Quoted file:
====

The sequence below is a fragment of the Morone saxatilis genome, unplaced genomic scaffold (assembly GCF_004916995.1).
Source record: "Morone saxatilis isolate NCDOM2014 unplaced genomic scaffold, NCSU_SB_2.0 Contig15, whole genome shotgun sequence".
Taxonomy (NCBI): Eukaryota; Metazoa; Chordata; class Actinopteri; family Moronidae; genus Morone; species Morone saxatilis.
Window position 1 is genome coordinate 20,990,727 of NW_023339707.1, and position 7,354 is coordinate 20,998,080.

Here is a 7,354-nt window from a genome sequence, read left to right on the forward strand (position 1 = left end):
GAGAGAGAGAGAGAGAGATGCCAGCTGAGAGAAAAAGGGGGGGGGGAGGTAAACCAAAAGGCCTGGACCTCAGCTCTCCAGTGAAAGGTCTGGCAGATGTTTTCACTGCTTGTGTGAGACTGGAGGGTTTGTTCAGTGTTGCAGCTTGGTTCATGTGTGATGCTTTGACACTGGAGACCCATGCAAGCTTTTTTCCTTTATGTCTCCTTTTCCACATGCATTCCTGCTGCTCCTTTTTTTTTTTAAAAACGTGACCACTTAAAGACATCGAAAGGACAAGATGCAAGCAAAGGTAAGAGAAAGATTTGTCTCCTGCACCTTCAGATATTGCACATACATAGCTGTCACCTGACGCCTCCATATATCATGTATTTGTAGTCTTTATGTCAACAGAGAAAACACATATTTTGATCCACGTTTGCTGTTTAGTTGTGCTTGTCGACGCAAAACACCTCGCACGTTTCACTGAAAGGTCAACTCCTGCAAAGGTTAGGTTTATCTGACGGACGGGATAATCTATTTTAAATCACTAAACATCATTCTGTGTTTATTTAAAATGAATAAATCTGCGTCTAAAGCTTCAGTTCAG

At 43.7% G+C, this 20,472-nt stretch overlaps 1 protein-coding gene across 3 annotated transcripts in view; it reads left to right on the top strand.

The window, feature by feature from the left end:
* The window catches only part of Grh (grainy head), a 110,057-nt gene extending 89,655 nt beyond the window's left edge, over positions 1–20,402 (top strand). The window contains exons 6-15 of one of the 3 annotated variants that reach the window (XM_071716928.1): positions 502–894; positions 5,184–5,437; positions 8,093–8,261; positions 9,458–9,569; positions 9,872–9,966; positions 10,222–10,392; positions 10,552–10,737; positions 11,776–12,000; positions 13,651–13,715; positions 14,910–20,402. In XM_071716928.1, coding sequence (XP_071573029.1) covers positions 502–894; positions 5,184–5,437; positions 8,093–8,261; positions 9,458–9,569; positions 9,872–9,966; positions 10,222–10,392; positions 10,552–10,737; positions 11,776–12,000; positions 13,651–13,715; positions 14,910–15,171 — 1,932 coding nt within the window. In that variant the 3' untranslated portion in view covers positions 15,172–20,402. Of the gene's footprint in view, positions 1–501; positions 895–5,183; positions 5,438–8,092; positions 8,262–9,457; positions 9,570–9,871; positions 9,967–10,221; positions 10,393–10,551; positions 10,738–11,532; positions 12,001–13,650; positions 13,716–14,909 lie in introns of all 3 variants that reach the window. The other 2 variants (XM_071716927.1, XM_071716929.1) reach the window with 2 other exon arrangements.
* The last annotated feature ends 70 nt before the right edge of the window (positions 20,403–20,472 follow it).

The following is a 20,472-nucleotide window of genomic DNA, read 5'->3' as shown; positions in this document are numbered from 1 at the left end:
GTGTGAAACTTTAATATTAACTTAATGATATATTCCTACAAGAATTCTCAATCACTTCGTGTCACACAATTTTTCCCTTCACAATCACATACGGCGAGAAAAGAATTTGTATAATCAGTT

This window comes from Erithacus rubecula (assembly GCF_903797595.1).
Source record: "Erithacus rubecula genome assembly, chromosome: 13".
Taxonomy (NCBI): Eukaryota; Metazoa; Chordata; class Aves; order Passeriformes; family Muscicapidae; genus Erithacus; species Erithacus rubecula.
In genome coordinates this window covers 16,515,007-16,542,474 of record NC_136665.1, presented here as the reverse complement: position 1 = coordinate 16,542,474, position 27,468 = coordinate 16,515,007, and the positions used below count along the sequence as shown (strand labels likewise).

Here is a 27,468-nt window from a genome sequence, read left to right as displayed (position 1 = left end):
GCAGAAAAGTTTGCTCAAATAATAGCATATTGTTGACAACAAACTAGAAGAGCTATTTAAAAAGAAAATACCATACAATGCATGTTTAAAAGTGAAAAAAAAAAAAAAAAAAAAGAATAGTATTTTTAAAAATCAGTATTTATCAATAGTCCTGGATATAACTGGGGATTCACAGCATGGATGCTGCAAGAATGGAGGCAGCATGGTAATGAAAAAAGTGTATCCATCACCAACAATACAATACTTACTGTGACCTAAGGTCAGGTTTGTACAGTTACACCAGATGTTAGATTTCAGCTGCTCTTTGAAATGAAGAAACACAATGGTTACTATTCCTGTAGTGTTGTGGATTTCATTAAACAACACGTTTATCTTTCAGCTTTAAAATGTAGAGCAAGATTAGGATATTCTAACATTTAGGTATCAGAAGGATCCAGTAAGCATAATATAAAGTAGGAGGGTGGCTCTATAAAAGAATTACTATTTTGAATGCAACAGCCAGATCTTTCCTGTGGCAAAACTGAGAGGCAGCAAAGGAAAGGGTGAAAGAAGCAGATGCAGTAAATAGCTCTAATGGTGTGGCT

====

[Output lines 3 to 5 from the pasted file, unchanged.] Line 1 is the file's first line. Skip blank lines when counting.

Taxonomy (NCBI): Eukaryota; Metazoa; Chordata; class Actinopteri; family Moronidae; genus Morone; species Morone saxatilis.
Window position 1 is genome coordinate 20,990,727 of NW_023339707.1, and position 7,354 is coordinate 20,998,080.

Here is a 7,354-nt window from a genome sequence, read left to right on the forward strand (position 1 = left end):